1. In CA where the minimum wage will soon be $15 an hour, and the professional work you described Denise (husband wearing of so many hats) will run you about $30, the benefit / reward becomes much steeper to offset for the trouble. In my county (San Diego), good luck fighting it out with 900+ other licensed appraisers (all within 25 miles from me) when 1004’s are often just over $300, and units are just over $400 (by volume / NOT my fees). You’l need to double or triple your output (2 to 3 times more liability), just to offset such expenses.

      Seek the truth.

      1. Hey Bill I’m not trying to be mean but if that is the situation for appraising in California it’s either time to find a new career or another state where you can thrive. That is the truth.

        1. No offense taken Tim. I do mostly VA work (took 10+ years for a spot to open up) and direct credit union work (NO AMC’s) so MY personal situation is much different from the typical appraiser in my area (80% of volume is via AMC’s). That being said, there’s a reason the state of CA went from over 20,000 licensed appraisers (+/- 15 years ago), to just under 10,000 today (900 in my county), and those reasons are what I often expose (see previous exposed low fees). Unfortunately, in seeking the truth and exposing the truth there are many (perhaps at the top) who don’t want to listen. Think of it like this Tim, within my single county of coverage (3.3 million population) nearly 1 in 80 of every licensed appraiser is within 25 miles of me. Expanded out to include surrounding counties and the appraiser population approaches +/- 6,000 appraisers. Put another way, if the entire state of Idaho has 450 licensed appraisers, and my single county has 900, perhaps i’m exposed to twice the volume of the entire state of Idaho.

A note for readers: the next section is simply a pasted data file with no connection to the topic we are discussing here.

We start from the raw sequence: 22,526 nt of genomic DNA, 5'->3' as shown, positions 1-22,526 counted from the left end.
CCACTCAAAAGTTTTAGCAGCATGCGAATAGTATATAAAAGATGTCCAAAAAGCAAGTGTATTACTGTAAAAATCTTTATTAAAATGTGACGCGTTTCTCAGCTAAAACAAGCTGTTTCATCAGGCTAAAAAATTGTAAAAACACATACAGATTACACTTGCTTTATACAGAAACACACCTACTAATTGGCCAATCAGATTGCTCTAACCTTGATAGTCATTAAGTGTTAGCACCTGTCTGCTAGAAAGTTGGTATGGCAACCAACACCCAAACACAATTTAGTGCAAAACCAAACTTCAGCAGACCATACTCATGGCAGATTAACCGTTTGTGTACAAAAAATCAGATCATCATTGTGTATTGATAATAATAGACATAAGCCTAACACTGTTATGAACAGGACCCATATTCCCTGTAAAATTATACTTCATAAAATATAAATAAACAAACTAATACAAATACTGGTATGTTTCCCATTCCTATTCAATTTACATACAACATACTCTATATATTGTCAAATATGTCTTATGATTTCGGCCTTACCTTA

My point being Tim, instead of shooting the messenger which is often the case, understand it most likely has already happened in my county or surrounding counties first, and will thus be coming to your area next.